For those of us looking to simple eat real food, we shouldn’t have to perform a comprehensive literature search in PubMed to find ingredients for tonight’s dinner. That seems overly complicated to me, even as a nutrition professional. Nor should we have to edit our shopping list based upon every news headline, morning talk show piece, Facebook update, mysterious “natural news” article or Twitter feed.

I don’t know how it got so complicated. Modern conveniences were supposed to be just that – conveniences. However, the more information we receive,  the more we are spiraling out of control and are overwhelmed by the complexity of eating in modern times.

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Take a step back and get yourself off the hook a little, will you?

Not every meal will be a beautiful vision, wholesome triumph, culinary creation or Pinterest inspiration.

By aiming for perfection in our meals, we set the bar too high and often give up from repeatedly missing the mark.


For those of us stuck in the trenches of mealtime warfare, it is time for a cambia el chip. We need a fresh start!


Change in Mindset

A high profile, and rather controversial, example of our need for a total mind makeover in modern eating is that from the White House Garden.

Mrs. Obama, a modern superwoman on a busy schedule (sound familiar), openly admitted how difficult it was feeding her daughters homemade healthy meals on a regular basis. Wait, did you hear that? Our First Lady, yes, the one with the all the staff, tools, money and resources known to the free world, needed a fresh perspective on how to feed her family well.

Instead of printing a list of “superfoods” and taping it to her White House refrigerator, our First Lady decided to start a movement. Back during the inception of the garden in 2009, she was quoted in the New York Times as saying:

In this hands-on learning environment, students care for and watch their vegetables grow plus they have fun eating the fruits of their labor. My hope is that through children, they will begin to educate their families and that will, in turn, begin to educate our communities.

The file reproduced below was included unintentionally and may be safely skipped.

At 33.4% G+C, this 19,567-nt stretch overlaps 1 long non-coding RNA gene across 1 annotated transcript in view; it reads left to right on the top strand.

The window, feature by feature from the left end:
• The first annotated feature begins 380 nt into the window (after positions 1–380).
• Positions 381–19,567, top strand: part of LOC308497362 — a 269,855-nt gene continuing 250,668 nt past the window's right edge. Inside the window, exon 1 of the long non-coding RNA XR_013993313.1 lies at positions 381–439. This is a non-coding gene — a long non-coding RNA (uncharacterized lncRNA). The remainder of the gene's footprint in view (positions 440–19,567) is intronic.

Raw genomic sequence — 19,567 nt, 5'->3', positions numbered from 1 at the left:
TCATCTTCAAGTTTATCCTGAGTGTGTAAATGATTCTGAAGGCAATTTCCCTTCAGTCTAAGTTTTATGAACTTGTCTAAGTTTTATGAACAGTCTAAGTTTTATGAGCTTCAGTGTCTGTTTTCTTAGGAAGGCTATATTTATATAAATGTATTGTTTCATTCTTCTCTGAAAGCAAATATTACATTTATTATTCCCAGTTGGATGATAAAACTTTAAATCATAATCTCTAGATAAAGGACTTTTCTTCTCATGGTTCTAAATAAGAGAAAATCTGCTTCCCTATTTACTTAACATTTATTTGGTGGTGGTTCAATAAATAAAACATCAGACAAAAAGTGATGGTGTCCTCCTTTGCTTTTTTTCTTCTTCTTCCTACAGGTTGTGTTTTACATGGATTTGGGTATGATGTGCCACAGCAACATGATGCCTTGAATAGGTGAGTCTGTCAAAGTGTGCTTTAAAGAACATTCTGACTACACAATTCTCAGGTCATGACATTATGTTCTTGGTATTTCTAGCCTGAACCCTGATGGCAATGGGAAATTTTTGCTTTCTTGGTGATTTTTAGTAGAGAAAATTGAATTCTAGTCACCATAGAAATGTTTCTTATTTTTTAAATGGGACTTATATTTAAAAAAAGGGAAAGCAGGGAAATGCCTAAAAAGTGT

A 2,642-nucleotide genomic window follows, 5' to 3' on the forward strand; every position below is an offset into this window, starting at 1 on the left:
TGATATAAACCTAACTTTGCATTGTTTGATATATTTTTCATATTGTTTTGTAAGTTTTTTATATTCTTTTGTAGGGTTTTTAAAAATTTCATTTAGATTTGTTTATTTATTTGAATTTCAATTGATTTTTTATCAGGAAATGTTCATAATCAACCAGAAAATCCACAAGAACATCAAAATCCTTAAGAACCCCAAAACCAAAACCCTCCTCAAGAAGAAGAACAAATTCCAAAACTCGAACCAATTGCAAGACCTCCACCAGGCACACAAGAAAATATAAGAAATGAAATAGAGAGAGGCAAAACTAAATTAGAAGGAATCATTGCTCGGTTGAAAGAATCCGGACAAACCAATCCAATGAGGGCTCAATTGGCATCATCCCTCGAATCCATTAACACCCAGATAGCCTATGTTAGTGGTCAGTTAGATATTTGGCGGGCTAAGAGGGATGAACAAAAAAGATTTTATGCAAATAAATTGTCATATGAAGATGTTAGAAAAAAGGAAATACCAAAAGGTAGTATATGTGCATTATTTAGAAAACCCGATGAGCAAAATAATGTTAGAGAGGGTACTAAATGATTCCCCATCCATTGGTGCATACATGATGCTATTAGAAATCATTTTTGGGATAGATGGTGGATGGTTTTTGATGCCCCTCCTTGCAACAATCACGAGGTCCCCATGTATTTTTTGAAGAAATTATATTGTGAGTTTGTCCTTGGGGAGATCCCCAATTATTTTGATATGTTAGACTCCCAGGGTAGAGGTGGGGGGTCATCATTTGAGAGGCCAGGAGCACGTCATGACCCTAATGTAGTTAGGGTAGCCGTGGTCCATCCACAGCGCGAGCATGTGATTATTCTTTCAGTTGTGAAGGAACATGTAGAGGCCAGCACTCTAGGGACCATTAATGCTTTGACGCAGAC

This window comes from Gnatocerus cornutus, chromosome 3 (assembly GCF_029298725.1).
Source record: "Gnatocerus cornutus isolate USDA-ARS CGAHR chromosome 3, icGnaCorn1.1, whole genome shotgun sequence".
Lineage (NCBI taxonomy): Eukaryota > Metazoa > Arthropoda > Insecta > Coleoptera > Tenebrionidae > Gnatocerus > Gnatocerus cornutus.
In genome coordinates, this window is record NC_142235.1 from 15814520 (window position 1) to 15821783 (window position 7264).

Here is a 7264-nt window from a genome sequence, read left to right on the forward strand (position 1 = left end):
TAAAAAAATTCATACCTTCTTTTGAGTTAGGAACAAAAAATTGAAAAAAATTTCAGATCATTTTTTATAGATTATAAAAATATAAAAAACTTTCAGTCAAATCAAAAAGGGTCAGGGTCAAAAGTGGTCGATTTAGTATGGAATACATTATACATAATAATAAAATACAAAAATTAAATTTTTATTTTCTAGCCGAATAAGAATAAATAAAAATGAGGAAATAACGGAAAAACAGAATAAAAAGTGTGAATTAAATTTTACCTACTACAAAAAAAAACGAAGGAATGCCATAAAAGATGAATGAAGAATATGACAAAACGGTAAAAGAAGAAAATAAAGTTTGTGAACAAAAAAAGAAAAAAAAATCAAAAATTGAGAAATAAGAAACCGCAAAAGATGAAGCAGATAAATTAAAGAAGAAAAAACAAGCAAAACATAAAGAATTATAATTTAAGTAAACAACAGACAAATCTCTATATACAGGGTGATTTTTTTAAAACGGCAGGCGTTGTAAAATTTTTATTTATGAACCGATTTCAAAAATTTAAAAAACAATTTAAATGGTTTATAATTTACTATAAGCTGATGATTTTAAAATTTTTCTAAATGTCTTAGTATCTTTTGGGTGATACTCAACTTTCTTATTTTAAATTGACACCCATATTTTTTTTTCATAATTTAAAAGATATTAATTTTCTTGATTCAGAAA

About what, exactly, does she mean by “educate our communities” – on how to hoe vegetables? I think not. Most likely, Mrs. Obama wants both adults and children to think differently about food – where it comes from and how to cultivate the crops – and to develop an appreciation for its beautiful bounty so that the feeling about food will become contagious in the family and subsequently the community.

Visitors to the White House Garden are not lining up by the thousands to see the arugula. Each person is there because, fundamentally, they believe in the message the garden conveys: change the way we experience food, think about food, appreciate food and love the process of discovery.

Even the famous author and food revolutionary, Michael Pollan, is quoted as saying that the White House Garden “teaches important habits of mind.”

Have I convinced you we need a cambia el chip in how we eat? If so, how do we apply these principles to our everyday life in the daily grind of feeding ourselves or our families?

Well, we take it one day at a time:

  • Stay curious about food and health; there is always more to learn.
  • Do what feels right for you and your personal lifestyle and schedule.
  • Be confident in your ability to eat well and enjoy the process of discovery.
  • Instead of obsessing over what you are not doing perfectly, focus on what you are doing better. Build upon that momentum.
  • Start by learning how to build a better plate. I like the Harvard Healthy Plate the best.
  • Sit down to a home cooked meal with your family tonight; enjoy yourselves.

Don’t worry if the produce is not locally sourced, the fruit is not organic, the beef was not grass-fed, you seasoned your veggies with a dollop of butter (gasp!) instead of cold-pressed, extra virgin olive oil, you haven’t started the overnight chia seed pudding recipe for tomorrow’s breakfast. Let it go… let it go… can’t hold it back anymore, Wait, where was I?


Cambia el chip in how you approach mealtime and the rest will follow suit.